Rapunzel and the Mime

there was a solitary mime
who built a tall, tall tower.
he chiseled it 1 block at a time,
polishing for hours.

if you chanced to wander by
as he worked (so intimately)
you couldn’t help but wonder why
his busy hands looked empty,
shaping thin air with a craftsman’s care.

one day a solitary girl (Rapunzel, she was called)
saw what he saw: walls of smooth pearl
rising, completely solid
to the carefree, pale blue sky;
she walked up to where he squatted
planting flowers around the base
& she touched him on the shoulder
& he turned to see her face
& he saw the recognition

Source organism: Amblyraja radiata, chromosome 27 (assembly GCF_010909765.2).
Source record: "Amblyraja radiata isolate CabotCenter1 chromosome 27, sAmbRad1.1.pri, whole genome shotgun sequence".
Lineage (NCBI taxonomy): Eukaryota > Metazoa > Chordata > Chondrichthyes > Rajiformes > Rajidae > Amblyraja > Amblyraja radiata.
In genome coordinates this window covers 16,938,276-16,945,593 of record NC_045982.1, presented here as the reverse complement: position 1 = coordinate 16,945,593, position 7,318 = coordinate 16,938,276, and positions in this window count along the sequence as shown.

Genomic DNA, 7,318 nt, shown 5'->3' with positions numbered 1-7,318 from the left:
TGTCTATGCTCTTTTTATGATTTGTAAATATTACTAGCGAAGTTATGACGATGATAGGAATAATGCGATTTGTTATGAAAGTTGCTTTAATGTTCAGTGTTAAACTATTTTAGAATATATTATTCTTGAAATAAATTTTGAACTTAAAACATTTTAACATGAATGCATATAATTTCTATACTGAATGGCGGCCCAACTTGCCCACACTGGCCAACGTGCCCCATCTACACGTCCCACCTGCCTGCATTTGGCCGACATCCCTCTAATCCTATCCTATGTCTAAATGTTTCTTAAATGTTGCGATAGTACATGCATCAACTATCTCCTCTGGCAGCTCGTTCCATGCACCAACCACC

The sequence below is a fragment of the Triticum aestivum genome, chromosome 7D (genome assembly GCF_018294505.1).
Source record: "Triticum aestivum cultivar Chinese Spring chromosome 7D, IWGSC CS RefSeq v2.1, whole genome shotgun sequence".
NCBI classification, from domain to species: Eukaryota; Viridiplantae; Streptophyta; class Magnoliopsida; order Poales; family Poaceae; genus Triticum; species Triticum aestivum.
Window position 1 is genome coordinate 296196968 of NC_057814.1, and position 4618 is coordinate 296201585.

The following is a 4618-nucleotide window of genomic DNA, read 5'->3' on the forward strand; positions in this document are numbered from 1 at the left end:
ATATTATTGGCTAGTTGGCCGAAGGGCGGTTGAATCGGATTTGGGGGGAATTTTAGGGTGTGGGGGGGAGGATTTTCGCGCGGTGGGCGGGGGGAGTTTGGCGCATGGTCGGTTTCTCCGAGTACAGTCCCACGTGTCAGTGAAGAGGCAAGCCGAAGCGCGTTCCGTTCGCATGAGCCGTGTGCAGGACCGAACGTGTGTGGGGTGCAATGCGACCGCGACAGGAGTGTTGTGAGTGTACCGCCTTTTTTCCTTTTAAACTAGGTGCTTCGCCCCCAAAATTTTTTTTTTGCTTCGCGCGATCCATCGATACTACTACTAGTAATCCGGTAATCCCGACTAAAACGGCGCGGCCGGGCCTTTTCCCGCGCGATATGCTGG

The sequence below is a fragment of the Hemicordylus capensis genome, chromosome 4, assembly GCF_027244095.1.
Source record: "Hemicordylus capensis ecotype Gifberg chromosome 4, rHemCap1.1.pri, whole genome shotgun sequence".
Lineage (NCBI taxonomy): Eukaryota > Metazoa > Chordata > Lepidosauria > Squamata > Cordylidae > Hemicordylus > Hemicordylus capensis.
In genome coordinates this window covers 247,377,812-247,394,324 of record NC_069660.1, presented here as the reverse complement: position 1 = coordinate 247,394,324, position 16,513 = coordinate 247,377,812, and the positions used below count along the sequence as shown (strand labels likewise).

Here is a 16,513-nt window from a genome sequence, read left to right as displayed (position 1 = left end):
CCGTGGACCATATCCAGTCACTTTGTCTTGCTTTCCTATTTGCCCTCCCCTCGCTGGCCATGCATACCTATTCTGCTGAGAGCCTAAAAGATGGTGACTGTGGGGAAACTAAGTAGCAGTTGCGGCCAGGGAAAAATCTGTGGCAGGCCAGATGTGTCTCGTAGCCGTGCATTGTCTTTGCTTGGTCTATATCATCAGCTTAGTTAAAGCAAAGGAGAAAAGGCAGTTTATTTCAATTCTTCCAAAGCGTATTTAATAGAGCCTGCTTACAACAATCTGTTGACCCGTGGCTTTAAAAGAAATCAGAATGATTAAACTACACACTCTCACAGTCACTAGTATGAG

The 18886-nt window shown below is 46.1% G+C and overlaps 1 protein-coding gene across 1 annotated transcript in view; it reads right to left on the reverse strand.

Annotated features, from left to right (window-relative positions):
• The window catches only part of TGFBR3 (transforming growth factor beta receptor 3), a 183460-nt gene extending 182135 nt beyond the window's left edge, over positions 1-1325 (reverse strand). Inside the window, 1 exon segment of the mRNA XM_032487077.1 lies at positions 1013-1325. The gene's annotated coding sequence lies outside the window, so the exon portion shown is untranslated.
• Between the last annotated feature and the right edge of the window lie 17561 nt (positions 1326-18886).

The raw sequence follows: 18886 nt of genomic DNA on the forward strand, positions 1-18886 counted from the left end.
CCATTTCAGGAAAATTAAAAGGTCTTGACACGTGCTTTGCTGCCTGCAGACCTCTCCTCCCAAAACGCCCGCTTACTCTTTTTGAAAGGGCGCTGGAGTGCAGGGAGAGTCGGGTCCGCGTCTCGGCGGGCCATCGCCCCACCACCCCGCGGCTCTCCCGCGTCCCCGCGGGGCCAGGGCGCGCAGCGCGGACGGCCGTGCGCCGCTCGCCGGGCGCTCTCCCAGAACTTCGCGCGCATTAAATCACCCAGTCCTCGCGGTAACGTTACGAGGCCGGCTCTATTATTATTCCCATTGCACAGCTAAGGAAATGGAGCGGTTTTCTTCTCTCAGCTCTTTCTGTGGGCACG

in her kind, dark, caring eyes
& knew with full conviction
he had met a kindred mime.

so they moved into his tower
& dwelled happily alone
& sought no wealth or power
that wasn’t in their home.

as years passed by, they passed the time
by miming anything they liked;
like sometimes, the male mime would climb
Rapunzel’s hair (grown by their minds)
from ground to window in the sky
& heave himself in, smiling.
their bliss was blinding.

what was it that severed their bond?

one day, Rapunzel sought revenge,
let down her long, strong hair,
& right before her window’s ledge,
she cut him off, midair.

when his brains splattered in the mud,
his work bled out just like his blood;
gone was the roof that stopped the rain,
gone were the tower walls;
all these were figments of his brain.
screaming, Rapunzel falls—